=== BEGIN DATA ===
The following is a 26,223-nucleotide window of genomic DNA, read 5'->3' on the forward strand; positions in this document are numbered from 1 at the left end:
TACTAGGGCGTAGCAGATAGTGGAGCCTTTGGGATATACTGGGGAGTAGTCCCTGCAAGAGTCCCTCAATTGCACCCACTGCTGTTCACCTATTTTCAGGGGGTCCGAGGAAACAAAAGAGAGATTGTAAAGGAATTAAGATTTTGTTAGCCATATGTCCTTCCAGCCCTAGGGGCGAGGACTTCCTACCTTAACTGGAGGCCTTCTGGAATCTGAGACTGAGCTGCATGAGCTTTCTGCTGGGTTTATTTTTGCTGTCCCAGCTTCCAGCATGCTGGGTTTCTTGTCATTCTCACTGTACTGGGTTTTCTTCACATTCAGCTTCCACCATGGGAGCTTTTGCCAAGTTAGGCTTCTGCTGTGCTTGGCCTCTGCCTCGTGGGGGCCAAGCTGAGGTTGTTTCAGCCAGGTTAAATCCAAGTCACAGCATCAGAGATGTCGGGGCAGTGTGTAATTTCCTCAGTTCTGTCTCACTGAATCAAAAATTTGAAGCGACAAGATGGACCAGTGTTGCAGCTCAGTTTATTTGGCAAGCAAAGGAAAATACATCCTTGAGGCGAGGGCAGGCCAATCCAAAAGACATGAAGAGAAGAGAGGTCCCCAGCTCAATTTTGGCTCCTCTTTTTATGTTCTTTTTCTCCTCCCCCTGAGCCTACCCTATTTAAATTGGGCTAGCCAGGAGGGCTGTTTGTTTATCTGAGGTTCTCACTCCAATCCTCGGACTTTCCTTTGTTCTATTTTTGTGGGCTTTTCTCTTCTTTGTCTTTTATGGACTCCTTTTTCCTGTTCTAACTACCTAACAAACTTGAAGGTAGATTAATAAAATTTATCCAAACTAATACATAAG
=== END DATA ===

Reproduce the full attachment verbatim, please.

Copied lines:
The following is a 26,223-nucleotide window of genomic DNA, read 5'->3' on the forward strand; positions in this document are numbered from 1 at the left end:
TACTAGGGCGTAGCAGATAGTGGAGCCTTTGGGATATACTGGGGAGTAGTCCCTGCAAGAGTCCCTCAATTGCACCCACTGCTGTTCACCTATTTTCAGGGGGTCCGAGGAAACAAAAGAGAGATTGTAAAGGAATTAAGATTTTGTTAGCCATATGTCCTTCCAGCCCTAGGGGCGAGGACTTCCTACCTTAACTGGAGGCCTTCTGGAATCTGAGACTGAGCTGCATGAGCTTTCTGCTGGGTTTATTTTTGCTGTCCCAGCTTCCAGCATGCTGGGTTTCTTGTCATTCTCACTGTACTGGGTTTTCTTCACATTCAGCTTCCACCATGGGAGCTTTTGCCAAGTTAGGCTTCTGCTGTGCTTGGCCTCTGCCTCGTGGGGGCCAAGCTGAGGTTGTTTCAGCCAGGTTAAATCCAAGTCACAGCATCAGAGATGTCGGGGCAGTGTGTAATTTCCTCAGTTCTGTCTCACTGAATCAAAAATTTGAAGCGACAAGATGGACCAGTGTTGCAGCTCAGTTTATTTGGCAAGCAAAGGAAAATACATCCTTGAGGCGAGGGCAGGCCAATCCAAAAGACATGAAGAGAAGAGAGGTCCCCAGCTCAATTTTGGCTCCTCTTTTTATGTTCTTTTTCTCCTCCCCCTGAGCCTACCCTATTTAAATTGGGCTAGCCAGGAGGGCTGTTTGTTTATCTGAGGTTCTCACTCCAATCCTCGGACTTTCCTTTGTTCTATTTTTGTGGGCTTTTCTCTTCTTTGTCTTTTATGGACTCCTTTTTCCTGTTCTAACTACCTAACAAACTTGAAGGTAGATTAATAAAATTTATCCAAACTAATACATAAG